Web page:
Have you been to Peerless yet?
It’s that really cool art gallery in Midtown Crossing with crisp white walls and wide-open breathing space.
Perhaps I’m biased. You see, I know and love the owners, husband-and-wife dynamic duo Daphne Eck and Caleb Coppock. And I also got to help when they were first setting up, painting various surfaces white and helping to assemble various pieces of furniture.
I also happen to buy in — fully — to their ideas.
You see, they want Peerless to be a space for collaboration.
One way collaboration shows up is in getting a show up. So far, Peerless has featured a new artist each month and hosted a one-night event, “Les Femmes Folles Presents Pop-Up Show.”
This past Friday (Sept. 2) was the opening of the show, “Readiness Is All,” which featured Ying Zhu’s explorations with the idea of comfort.
Ying was born and raised in China. She studied at the University of Nebraska-Lincoln for her M.F.A., which she completed in 2010. This year, she is an artist in residence at the Bemis Center for Contemporary Art.
“Ying’s work is always incredibly intricate. She often works in paper or odd materials that you wouldn’t necessarily associate with fine art, like eggshells or scotch tape or paper towels,” Daphne said. “I always think of Ying as someone who works in multiples of one million. It’s intricate yet epic.”
See what she’s talking about by checking out yingzhu.org.
Ying is someone Daphne and Caleb are thrilled to be working with in this capacity. Displaying someone’s work “gives us a way to work with an artist to promote their work and help push them forward, and to work together and make something beautiful come out of it. These are people we want to see succeed. We believe in them and love their work,” Daphne explained.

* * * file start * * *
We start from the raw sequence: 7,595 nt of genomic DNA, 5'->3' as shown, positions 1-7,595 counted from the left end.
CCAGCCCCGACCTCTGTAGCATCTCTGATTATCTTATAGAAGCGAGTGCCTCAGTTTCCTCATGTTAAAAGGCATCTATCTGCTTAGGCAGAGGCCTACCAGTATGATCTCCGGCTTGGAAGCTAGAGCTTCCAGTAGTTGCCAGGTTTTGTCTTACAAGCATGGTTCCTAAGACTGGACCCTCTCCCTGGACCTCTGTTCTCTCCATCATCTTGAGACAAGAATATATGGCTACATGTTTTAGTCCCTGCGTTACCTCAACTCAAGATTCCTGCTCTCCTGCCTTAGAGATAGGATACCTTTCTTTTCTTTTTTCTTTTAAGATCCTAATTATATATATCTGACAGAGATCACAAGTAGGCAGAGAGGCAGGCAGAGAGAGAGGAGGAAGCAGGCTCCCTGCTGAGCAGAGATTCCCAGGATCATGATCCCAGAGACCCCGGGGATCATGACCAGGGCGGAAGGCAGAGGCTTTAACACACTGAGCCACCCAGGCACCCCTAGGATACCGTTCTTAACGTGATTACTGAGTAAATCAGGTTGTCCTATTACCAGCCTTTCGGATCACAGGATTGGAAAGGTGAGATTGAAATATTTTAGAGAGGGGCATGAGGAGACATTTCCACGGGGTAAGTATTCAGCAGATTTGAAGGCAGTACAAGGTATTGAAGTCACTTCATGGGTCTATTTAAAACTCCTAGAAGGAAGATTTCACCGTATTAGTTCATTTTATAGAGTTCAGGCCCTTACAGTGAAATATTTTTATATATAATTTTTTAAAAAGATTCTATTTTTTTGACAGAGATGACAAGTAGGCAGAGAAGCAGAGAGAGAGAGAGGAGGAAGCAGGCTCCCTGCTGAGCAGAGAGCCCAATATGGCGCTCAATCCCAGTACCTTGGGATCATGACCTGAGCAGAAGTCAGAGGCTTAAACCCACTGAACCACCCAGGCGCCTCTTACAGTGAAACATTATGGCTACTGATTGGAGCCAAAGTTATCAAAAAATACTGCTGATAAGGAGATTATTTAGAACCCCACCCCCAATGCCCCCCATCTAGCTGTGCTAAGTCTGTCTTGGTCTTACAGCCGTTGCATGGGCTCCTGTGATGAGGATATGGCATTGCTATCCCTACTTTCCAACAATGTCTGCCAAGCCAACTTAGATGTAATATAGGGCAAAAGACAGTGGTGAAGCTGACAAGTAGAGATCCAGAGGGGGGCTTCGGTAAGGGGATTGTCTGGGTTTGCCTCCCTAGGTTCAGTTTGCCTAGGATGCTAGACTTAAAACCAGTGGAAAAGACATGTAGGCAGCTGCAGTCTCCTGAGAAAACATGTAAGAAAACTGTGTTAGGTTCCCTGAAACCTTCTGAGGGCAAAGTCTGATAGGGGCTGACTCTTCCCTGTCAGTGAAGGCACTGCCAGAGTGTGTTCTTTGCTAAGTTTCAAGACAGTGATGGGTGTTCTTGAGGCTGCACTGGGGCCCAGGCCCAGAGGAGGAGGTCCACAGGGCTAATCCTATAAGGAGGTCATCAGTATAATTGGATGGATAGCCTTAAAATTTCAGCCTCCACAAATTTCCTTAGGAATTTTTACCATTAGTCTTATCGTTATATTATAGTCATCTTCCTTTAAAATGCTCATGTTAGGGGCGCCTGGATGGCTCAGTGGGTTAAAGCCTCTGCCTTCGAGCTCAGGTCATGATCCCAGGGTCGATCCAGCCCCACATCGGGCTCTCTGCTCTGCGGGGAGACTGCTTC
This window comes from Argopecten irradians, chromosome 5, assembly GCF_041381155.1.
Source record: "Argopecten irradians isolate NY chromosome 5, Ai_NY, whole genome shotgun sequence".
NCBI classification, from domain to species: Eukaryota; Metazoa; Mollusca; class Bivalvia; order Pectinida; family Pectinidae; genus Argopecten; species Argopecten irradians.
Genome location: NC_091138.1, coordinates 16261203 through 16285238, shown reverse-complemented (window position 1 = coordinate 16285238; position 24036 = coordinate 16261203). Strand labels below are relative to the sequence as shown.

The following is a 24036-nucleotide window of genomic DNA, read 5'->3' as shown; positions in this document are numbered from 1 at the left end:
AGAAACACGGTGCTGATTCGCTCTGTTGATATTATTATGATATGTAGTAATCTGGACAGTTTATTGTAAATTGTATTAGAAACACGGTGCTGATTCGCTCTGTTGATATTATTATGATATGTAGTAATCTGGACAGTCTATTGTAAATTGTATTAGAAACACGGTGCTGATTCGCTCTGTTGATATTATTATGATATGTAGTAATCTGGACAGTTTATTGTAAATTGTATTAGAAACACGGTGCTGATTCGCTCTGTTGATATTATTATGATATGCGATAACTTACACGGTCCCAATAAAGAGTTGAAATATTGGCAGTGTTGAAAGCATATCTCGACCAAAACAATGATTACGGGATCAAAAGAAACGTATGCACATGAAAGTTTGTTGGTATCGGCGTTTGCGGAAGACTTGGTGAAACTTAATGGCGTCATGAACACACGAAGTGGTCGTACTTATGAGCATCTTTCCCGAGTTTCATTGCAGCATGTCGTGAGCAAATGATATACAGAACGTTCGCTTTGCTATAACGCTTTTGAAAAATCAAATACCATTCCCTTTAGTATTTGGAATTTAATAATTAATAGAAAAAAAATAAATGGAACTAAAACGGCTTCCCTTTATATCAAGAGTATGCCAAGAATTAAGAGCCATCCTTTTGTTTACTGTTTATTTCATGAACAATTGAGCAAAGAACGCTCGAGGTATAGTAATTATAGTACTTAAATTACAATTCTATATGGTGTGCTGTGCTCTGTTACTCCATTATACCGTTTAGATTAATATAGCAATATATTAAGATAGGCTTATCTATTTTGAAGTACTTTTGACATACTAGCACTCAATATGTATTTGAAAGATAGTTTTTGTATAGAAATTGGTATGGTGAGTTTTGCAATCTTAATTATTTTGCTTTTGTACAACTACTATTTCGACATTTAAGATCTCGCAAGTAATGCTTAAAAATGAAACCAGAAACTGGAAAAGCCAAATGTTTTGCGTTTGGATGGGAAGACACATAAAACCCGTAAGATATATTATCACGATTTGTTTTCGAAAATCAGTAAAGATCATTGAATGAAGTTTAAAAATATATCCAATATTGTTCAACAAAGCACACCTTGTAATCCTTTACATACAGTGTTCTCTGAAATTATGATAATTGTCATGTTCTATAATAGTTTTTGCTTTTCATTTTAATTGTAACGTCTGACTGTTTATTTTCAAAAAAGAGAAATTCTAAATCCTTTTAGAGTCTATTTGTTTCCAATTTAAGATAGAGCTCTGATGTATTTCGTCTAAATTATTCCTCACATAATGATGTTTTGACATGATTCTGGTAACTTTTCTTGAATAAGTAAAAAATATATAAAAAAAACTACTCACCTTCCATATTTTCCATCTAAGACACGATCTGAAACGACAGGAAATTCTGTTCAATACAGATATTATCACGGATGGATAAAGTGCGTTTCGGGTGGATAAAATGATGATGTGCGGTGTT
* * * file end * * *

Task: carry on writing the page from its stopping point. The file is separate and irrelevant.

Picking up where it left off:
The collaboration piece comes in as they are able to think through the show together: work out placement, figure out necessary materials and install it. And they have a network of friends and colleagues who help.
“We get to be a piece in the puzzle in a way that’s a little different from most galleries,” Daphne said.
Another way they collaborate is to co-office. “It’s organic and natural. Just being around people, you play off each other, get new ideas,” Daphne said. “It’s easy and natural when officing together to find links in our work.”
They have artists in their work space, where people may be able to do bigger things than in their own studio space. Wanda Ewing, of Les Femmes Folles, for example, prepared a piece for the show right there in the space.
But it’s more than just artists. And that’s the goal. “We want it to be multi-disciplinary — artists, designers, writers, scientists. All these different people hopefully influencing one another and informing each other’s work, perhaps inspiring something new,” Daphne said.
“We’ve really enjoyed having a gallery and a worksite,” she said. “But it seems like the first six months we’ve been more focused on the gallery side. We’re hoping, if this space continues another six months, that the worksite will become more the focus. That’s what we’re most excited about: a network of partners that can collaborate on larger works.”
Daphne smiled as she said this. Then added, “Gives us practice achieving something bigger than what we can do on our own.”
So, stop by Peerless and catch a little of that collaborative excitement.